for consideration of applicants
for the position of Pastor
Tuckingmill Reformed Baptist Church, as it was originally known, was planted in the eastern side of Camborne a little over fifty years ago. Initial growth, particularly as a result of substantial efforts put into youth work in the area, permitted the planting from Tuckingmill of two further evangelical churches, first in Falmouth (now Falmouth Evangelical Church (Reformed)), and then Helston (Helston Baptist Church (FIEC) in 1985).
Church life in more recent decades has been fairly placid. Membership is currently in the twenties, and the average age marches steadily upwards. Numbers are more typically sustained by the arrival of people already possessing a faith in Christ, and some of substantial maturity. Baptisms have not been as frequent as we would like them to be! However, people continue to grow as believers, and the church is as warm and supportive as it is committed to a conservative evangelical understanding of the Gospel and the grace of our Lord Jesus Christ.
The current pastor of the church is due to retire after 17 years in post, and we are therefore seeking a new man to serve the church in this role.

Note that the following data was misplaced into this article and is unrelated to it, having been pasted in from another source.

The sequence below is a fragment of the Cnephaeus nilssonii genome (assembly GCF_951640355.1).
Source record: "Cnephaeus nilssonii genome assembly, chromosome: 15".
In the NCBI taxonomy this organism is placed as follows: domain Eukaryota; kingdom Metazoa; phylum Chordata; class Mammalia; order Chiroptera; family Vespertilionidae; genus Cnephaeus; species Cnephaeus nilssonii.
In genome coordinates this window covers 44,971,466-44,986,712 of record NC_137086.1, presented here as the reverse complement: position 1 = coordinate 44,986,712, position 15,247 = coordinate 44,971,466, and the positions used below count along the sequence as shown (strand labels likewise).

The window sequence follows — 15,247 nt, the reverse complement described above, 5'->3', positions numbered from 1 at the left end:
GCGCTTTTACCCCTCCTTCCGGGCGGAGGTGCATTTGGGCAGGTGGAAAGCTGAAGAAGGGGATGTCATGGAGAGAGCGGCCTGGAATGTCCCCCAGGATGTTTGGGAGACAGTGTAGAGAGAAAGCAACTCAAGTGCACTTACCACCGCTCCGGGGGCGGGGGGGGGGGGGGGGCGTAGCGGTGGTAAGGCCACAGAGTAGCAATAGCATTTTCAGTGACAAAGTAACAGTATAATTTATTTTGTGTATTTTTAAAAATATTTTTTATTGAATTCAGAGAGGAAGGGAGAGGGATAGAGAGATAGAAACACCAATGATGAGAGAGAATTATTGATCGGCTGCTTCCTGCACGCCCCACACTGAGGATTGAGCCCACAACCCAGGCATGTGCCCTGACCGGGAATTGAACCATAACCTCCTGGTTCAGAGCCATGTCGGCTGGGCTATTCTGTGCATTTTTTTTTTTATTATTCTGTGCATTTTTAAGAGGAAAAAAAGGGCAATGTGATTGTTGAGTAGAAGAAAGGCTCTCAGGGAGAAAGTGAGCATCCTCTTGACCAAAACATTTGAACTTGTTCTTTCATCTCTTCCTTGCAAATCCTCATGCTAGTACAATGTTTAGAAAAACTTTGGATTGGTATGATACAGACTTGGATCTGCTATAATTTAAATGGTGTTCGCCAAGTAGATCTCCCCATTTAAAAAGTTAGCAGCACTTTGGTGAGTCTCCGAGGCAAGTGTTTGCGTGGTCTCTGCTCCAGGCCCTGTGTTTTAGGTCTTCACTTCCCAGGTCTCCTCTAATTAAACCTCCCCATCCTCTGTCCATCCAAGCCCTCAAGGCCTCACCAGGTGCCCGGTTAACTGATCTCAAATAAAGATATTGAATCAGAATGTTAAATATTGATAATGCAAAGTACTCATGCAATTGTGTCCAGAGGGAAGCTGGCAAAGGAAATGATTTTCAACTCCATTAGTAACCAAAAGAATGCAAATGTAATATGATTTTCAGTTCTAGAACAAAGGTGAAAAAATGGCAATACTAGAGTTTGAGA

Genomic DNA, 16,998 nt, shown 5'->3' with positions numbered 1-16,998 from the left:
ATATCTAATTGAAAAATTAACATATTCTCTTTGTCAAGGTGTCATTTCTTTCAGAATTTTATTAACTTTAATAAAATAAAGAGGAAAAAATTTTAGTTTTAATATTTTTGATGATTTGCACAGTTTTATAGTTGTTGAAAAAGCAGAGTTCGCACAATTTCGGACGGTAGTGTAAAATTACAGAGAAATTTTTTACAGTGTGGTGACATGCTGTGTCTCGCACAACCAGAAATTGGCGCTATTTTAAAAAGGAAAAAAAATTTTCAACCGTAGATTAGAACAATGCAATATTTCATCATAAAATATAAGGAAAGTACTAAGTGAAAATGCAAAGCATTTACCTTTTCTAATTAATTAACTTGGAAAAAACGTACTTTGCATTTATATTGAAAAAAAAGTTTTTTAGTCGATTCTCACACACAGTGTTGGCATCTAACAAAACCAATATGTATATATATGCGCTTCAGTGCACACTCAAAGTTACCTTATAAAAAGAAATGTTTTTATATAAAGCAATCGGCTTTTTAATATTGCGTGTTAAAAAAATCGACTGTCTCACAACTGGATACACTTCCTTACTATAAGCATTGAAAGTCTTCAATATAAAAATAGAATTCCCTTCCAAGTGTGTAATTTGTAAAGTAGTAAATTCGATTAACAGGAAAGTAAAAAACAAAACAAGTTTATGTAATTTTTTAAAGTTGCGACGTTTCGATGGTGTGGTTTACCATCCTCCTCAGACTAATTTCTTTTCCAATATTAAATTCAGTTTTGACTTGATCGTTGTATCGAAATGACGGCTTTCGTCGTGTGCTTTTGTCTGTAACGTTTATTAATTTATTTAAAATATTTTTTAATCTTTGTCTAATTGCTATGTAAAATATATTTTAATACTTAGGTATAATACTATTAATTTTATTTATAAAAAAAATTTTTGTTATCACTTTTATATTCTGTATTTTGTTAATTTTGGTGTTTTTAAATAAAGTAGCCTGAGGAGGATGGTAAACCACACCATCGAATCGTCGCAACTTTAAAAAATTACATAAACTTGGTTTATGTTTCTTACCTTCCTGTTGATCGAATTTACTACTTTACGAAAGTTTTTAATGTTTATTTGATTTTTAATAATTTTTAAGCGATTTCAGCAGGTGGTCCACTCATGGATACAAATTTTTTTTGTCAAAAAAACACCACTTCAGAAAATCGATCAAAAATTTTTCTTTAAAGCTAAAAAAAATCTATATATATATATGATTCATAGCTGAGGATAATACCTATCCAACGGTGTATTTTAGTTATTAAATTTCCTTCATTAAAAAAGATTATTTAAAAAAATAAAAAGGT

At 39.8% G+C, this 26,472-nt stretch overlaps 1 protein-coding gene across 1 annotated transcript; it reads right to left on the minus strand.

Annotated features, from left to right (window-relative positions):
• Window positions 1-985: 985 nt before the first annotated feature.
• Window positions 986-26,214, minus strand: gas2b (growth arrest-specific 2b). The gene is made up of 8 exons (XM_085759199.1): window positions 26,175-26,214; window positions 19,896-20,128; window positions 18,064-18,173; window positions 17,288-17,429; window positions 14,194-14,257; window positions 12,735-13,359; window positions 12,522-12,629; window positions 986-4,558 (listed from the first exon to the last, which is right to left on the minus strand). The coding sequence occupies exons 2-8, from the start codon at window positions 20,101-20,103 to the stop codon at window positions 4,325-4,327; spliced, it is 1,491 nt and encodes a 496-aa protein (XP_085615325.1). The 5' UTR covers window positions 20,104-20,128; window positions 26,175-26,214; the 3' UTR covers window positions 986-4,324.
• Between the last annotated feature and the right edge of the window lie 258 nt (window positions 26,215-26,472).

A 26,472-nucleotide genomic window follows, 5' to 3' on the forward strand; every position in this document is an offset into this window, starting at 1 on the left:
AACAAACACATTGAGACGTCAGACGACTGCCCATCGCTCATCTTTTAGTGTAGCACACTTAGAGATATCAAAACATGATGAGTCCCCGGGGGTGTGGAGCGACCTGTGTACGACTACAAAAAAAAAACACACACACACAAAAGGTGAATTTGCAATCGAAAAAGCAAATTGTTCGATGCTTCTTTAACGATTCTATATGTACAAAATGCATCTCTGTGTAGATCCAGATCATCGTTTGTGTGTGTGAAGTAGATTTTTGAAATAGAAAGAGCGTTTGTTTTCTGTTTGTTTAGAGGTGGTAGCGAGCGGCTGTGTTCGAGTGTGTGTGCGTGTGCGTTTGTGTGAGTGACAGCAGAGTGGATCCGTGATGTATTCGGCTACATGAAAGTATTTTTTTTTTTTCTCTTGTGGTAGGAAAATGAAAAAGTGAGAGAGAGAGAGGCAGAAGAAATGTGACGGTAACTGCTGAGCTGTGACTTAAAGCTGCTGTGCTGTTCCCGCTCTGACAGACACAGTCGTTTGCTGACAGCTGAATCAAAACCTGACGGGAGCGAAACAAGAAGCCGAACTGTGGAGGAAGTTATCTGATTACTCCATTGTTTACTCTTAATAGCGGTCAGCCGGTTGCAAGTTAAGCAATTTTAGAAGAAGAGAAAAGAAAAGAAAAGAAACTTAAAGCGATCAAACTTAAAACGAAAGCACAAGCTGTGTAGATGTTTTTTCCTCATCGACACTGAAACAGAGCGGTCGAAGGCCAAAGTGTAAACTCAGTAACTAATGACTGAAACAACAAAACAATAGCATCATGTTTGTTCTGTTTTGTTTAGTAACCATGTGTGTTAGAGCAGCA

Affiliations and fellowship:
Still confessionally aligned to the Reformed “Doctrines of Grace”, the church has recently affiliated to the Fellowship of Independent Evangelical Churches. Having recently reconstituted ourselves as a Charitable Incorporated Organisation, we reaffirmed as our Basis of Faith the FIEC Doctrinal Basis and ethos statements, and (specified chapters of) the 1689 Baptist Confession of Faith.
We are also delighted to participate in the very healthy fellowship of quite a variety of other committedly evangelical churches around western Cornwall, and the local Gospel Partnership group.
There are not many of our regulars living within a reasonable walking distance of the church, though almost all would only require a short car journey in order to attend. Although still identifying with this particular part of Camborne, Tuckingmill does not really seem to have a particularly pronounced local identity in its own right.